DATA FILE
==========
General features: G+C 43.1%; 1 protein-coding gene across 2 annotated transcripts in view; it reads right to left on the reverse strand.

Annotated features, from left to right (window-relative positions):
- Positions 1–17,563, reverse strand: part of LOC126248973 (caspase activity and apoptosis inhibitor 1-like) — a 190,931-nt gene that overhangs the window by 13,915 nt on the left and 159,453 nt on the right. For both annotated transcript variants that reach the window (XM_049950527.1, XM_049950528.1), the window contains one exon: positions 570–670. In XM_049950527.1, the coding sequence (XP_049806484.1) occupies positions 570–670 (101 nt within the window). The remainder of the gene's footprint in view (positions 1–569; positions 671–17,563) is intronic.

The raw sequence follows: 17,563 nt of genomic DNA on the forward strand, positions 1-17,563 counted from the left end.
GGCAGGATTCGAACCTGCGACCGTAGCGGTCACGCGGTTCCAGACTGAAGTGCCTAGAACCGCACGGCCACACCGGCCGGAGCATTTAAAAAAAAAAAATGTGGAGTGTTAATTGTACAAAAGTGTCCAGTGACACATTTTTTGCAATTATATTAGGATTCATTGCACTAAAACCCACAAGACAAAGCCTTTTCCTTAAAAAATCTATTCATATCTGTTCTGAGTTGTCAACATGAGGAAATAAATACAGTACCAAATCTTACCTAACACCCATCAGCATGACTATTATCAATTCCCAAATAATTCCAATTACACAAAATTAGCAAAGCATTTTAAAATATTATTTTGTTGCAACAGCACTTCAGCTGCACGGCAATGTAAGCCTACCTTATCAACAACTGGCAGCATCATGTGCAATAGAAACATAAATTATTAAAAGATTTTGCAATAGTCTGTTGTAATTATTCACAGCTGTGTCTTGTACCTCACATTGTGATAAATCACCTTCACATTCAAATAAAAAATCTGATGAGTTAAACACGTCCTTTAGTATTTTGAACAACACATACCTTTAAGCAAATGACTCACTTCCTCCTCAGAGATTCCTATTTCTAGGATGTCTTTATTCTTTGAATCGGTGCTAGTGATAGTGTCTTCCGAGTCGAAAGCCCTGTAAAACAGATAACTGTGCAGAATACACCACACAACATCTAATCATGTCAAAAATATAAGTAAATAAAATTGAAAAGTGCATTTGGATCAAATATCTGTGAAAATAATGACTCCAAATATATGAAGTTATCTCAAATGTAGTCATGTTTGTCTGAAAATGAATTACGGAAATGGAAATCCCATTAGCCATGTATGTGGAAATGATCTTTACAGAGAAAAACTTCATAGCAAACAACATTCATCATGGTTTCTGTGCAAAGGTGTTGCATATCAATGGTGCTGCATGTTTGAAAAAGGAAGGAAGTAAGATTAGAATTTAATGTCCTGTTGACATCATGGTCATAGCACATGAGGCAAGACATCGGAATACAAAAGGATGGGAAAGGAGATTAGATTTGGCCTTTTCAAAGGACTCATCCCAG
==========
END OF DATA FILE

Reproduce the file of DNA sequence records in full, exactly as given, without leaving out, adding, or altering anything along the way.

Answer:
General features: G+C 43.1%; 1 protein-coding gene across 2 annotated transcripts in view; it reads right to left on the reverse strand.

Annotated features, from left to right (window-relative positions):
- Positions 1–17,563, reverse strand: part of LOC126248973 (caspase activity and apoptosis inhibitor 1-like) — a 190,931-nt gene that overhangs the window by 13,915 nt on the left and 159,453 nt on the right. For both annotated transcript variants that reach the window (XM_049950527.1, XM_049950528.1), the window contains one exon: positions 570–670. In XM_049950527.1, the coding sequence (XP_049806484.1) occupies positions 570–670 (101 nt within the window). The remainder of the gene's footprint in view (positions 1–569; positions 671–17,563) is intronic.

The raw sequence follows: 17,563 nt of genomic DNA on the forward strand, positions 1-17,563 counted from the left end.
GGCAGGATTCGAACCTGCGACCGTAGCGGTCACGCGGTTCCAGACTGAAGTGCCTAGAACCGCACGGCCACACCGGCCGGAGCATTTAAAAAAAAAAAATGTGGAGTGTTAATTGTACAAAAGTGTCCAGTGACACATTTTTTGCAATTATATTAGGATTCATTGCACTAAAACCCACAAGACAAAGCCTTTTCCTTAAAAAATCTATTCATATCTGTTCTGAGTTGTCAACATGAGGAAATAAATACAGTACCAAATCTTACCTAACACCCATCAGCATGACTATTATCAATTCCCAAATAATTCCAATTACACAAAATTAGCAAAGCATTTTAAAATATTATTTTGTTGCAACAGCACTTCAGCTGCACGGCAATGTAAGCCTACCTTATCAACAACTGGCAGCATCATGTGCAATAGAAACATAAATTATTAAAAGATTTTGCAATAGTCTGTTGTAATTATTCACAGCTGTGTCTTGTACCTCACATTGTGATAAATCACCTTCACATTCAAATAAAAAATCTGATGAGTTAAACACGTCCTTTAGTATTTTGAACAACACATACCTTTAAGCAAATGACTCACTTCCTCCTCAGAGATTCCTATTTCTAGGATGTCTTTATTCTTTGAATCGGTGCTAGTGATAGTGTCTTCCGAGTCGAAAGCCCTGTAAAACAGATAACTGTGCAGAATACACCACACAACATCTAATCATGTCAAAAATATAAGTAAATAAAATTGAAAAGTGCATTTGGATCAAATATCTGTGAAAATAATGACTCCAAATATATGAAGTTATCTCAAATGTAGTCATGTTTGTCTGAAAATGAATTACGGAAATGGAAATCCCATTAGCCATGTATGTGGAAATGATCTTTACAGAGAAAAACTTCATAGCAAACAACATTCATCATGGTTTCTGTGCAAAGGTGTTGCATATCAATGGTGCTGCATGTTTGAAAAAGGAAGGAAGTAAGATTAGAATTTAATGTCCTGTTGACATCATGGTCATAGCACATGAGGCAAGACATCGGAATACAAAAGGATGGGAAAGGAGATTAGATTTGGCCTTTTCAAAGGACTCATCCCAG